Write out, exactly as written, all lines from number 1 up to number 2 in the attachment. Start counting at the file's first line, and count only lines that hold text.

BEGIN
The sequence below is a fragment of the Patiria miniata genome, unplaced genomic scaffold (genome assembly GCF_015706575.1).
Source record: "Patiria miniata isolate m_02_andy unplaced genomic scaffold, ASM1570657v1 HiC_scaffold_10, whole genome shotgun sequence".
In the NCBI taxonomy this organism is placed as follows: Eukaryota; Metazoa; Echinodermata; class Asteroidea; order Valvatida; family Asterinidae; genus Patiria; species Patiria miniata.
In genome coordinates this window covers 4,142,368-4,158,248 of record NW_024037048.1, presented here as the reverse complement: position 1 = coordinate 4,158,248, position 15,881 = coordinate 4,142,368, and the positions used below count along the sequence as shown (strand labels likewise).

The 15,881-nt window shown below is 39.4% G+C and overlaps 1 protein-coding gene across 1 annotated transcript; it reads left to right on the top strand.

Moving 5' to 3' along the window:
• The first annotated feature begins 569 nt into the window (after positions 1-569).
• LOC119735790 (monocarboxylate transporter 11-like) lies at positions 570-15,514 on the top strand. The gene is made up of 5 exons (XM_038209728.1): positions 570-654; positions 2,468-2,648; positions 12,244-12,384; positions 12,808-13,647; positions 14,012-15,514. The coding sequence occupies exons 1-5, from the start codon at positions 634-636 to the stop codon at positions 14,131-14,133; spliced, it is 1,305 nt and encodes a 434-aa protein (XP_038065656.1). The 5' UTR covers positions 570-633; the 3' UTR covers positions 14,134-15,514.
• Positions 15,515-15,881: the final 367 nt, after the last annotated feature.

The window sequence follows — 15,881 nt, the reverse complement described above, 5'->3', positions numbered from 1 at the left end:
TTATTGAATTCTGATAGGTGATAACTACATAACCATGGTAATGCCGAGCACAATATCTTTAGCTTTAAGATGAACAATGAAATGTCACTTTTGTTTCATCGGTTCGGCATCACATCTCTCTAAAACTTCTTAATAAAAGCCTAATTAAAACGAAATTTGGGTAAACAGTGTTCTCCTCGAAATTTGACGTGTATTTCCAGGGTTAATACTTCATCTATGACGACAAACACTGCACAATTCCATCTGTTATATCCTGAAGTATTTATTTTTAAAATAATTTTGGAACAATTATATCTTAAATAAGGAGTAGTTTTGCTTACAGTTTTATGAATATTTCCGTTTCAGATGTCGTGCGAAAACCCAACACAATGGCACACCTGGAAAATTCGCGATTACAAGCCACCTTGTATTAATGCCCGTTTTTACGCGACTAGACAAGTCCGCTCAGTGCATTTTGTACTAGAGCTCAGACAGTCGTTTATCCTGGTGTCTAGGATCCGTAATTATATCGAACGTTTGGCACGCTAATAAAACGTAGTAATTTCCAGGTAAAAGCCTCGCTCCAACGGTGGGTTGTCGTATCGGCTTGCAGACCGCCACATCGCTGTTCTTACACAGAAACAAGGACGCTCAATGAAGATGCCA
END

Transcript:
The sequence below is a fragment of the Patiria miniata genome, unplaced genomic scaffold (genome assembly GCF_015706575.1).
Source record: "Patiria miniata isolate m_02_andy unplaced genomic scaffold, ASM1570657v1 HiC_scaffold_10, whole genome shotgun sequence".